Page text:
As regards overcrowding of premises, new purpose-designed accommodation was occupied by the Library in Summer 1991. This entailed transferring one third of the Library's stock and about four-fifths of its staff. Whilst the Library will still retain a presence in the Palace of Westminster itself, most services and functions are now carried out in the new premises, 'Derby Gate 'in Parliament Street nearby. This move consolidates fragmented services and staff, provides better overall control of operations and also offers far more adequate facilities for Members' personal research staff, who number about 600. These persons are among the most active and library-dependent part of the Library's clientele. The projected changes mirror fairly closely similar developments which have overtaken some other parliamentary libraries. The creation of personal staff for Members is a trend which seems likely to continue. The parliamentary libraries are essential to Members' personal staffs in a way of which Members themselves may be unaware. Where else can these users find full collections of official materials organised specifically to meet political needs and where else is such a range of subject-expertise available exclusively for the use of politicians at short notice? Clearly parliamentary libraries are going to have to live with an ever widening circle of 'authorised' users from now on. This is but another justification for maintaining them at the requisite standard.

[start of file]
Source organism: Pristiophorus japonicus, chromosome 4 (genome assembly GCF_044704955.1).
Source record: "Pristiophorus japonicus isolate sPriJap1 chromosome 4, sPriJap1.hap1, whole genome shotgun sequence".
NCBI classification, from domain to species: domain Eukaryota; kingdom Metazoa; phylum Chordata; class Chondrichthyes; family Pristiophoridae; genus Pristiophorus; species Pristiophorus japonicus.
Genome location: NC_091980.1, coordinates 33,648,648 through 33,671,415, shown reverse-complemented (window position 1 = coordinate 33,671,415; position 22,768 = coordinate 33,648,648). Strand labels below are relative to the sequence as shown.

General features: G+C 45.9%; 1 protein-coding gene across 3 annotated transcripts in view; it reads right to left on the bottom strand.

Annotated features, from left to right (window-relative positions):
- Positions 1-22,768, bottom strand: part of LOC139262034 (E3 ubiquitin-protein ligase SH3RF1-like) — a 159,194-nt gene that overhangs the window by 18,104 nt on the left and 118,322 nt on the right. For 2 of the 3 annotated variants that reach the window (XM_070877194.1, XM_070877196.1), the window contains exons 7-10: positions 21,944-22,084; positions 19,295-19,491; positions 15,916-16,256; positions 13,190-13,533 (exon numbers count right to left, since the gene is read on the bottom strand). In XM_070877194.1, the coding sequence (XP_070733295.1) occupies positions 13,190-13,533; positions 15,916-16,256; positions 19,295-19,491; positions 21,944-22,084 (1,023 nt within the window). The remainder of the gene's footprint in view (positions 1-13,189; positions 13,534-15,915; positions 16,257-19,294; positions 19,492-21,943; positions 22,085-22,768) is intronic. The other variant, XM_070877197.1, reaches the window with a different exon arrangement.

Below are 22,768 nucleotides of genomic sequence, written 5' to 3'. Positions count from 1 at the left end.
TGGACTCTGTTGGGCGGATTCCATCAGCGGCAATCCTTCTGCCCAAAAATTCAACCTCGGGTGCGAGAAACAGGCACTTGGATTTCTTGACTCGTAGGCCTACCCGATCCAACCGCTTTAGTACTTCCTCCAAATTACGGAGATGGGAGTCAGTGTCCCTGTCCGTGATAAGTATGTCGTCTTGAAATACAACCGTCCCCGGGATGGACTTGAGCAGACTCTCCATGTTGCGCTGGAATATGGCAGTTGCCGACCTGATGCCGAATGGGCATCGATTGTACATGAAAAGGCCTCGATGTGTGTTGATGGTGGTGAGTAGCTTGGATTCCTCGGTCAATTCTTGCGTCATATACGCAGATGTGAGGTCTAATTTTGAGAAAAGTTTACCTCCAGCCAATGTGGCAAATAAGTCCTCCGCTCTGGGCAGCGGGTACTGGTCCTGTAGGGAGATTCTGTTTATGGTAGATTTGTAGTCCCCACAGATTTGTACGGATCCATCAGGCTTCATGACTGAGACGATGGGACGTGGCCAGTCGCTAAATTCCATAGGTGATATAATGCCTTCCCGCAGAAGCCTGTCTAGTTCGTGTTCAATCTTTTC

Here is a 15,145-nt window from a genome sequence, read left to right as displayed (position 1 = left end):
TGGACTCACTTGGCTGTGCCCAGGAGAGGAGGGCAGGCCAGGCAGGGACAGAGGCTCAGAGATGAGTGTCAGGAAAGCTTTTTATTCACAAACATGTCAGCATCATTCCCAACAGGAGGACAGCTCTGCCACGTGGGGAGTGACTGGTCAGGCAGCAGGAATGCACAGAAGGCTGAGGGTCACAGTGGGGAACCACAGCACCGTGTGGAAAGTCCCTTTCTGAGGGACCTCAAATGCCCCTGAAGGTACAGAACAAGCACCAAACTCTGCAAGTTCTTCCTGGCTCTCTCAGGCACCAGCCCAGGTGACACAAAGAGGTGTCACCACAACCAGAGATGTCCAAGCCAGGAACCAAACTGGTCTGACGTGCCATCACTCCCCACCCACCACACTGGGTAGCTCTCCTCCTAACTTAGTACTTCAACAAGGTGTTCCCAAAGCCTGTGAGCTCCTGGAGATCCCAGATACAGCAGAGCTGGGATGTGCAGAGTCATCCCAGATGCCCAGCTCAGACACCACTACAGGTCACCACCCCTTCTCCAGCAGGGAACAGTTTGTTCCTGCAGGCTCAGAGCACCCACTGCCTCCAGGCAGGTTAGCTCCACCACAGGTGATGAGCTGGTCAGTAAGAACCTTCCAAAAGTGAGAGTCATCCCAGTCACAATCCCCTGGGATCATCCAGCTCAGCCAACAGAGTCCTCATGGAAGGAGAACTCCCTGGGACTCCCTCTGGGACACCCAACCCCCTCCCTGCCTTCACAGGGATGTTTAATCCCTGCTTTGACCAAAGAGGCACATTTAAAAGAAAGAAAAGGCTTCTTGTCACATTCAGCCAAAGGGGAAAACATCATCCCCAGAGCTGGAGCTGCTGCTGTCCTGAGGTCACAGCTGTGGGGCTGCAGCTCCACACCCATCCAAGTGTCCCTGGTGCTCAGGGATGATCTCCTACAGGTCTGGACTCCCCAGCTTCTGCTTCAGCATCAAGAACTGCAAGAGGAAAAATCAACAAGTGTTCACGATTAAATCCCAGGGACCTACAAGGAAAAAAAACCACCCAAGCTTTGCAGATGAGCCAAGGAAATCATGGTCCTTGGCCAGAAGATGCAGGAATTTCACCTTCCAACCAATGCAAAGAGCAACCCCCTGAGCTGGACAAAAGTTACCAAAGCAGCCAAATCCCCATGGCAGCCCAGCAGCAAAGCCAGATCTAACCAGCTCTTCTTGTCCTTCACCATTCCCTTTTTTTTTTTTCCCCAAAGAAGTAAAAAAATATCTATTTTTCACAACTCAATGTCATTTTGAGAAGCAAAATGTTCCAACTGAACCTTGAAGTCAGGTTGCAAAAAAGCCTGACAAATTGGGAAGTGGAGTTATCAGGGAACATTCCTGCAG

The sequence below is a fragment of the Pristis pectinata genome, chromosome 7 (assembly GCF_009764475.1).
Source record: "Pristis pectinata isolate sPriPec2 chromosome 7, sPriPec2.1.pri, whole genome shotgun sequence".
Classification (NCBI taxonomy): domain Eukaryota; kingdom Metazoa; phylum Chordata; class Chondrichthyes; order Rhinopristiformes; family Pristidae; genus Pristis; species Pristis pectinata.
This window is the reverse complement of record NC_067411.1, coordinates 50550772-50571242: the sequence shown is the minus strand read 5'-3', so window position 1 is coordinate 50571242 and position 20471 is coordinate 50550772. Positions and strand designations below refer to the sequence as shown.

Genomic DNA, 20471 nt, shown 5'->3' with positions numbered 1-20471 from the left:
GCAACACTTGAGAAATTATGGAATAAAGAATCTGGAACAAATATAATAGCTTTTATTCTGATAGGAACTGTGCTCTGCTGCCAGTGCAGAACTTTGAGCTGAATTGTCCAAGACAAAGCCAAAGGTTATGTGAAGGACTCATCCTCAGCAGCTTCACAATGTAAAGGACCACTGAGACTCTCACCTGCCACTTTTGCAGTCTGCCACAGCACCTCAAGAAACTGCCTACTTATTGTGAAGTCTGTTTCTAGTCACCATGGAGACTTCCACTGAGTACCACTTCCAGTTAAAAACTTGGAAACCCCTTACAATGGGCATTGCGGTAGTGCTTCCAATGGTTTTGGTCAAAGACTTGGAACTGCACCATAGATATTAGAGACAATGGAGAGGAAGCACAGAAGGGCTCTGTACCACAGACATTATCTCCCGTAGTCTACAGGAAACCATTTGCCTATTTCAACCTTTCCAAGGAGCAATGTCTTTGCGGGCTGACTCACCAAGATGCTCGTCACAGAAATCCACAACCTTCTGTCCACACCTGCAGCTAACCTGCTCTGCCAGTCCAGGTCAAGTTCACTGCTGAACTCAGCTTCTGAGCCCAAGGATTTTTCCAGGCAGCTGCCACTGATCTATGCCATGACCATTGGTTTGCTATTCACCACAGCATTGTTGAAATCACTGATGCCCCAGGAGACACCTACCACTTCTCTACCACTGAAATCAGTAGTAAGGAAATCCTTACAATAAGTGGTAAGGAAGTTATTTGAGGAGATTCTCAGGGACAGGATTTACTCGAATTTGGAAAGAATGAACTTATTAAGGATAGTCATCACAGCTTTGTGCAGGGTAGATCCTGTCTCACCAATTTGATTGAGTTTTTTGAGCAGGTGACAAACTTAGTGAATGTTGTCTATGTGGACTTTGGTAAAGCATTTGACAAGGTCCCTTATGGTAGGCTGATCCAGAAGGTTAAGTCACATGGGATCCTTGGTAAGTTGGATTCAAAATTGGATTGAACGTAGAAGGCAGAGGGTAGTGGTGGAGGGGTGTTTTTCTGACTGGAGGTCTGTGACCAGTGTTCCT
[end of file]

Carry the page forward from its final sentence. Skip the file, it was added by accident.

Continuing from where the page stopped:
Services to the public represent a new and apparently growing aspect of the Library's information responsibilities. As a result of the 1977 report of the Services Committee of the House of Commons, entitled 'Services for the Public', a Public Information Office was created in 1978 within the Library. This Office, described by the author as a pioneering service, has proved a great success. Dr Menhennet provides statistics on its workload (p.107) and mentions its 'Weekly Information Bulletin' which is a guide to 'recent, current and forthcoming business of the House of Commons'.